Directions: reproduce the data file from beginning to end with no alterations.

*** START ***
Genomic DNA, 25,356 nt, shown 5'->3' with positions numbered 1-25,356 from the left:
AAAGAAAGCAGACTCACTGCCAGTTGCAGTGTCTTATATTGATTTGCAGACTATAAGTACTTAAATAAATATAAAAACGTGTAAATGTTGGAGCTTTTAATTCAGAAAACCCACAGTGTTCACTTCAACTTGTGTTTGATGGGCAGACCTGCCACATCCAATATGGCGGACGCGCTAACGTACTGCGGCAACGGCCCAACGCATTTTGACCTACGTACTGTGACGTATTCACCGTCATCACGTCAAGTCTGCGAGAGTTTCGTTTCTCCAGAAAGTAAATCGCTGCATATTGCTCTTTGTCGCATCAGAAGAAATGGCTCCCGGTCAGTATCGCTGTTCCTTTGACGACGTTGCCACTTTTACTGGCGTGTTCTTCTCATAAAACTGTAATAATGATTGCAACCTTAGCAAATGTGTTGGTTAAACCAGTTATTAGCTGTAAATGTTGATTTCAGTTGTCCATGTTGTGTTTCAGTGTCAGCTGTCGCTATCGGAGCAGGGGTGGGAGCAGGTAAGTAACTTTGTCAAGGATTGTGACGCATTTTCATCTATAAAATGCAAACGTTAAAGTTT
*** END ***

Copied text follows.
Genomic DNA, 25,356 nt, shown 5'->3' with positions numbered 1-25,356 from the left:
AAAGAAAGCAGACTCACTGCCAGTTGCAGTGTCTTATATTGATTTGCAGACTATAAGTACTTAAATAAATATAAAAACGTGTAAATGTTGGAGCTTTTAATTCAGAAAACCCACAGTGTTCACTTCAACTTGTGTTTGATGGGCAGACCTGCCACATCCAATATGGCGGACGCGCTAACGTACTGCGGCAACGGCCCAACGCATTTTGACCTACGTACTGTGACGTATTCACCGTCATCACGTCAAGTCTGCGAGAGTTTCGTTTCTCCAGAAAGTAAATCGCTGCATATTGCTCTTTGTCGCATCAGAAGAAATGGCTCCCGGTCAGTATCGCTGTTCCTTTGACGACGTTGCCACTTTTACTGGCGTGTTCTTCTCATAAAACTGTAATAATGATTGCAACCTTAGCAAATGTGTTGGTTAAACCAGTTATTAGCTGTAAATGTTGATTTCAGTTGTCCATGTTGTGTTTCAGTGTCAGCTGTCGCTATCGGAGCAGGGGTGGGAGCAGGTAAGTAACTTTGTCAAGGATTGTGACGCATTTTCATCTATAAAATGCAAACGTTAAAGTTT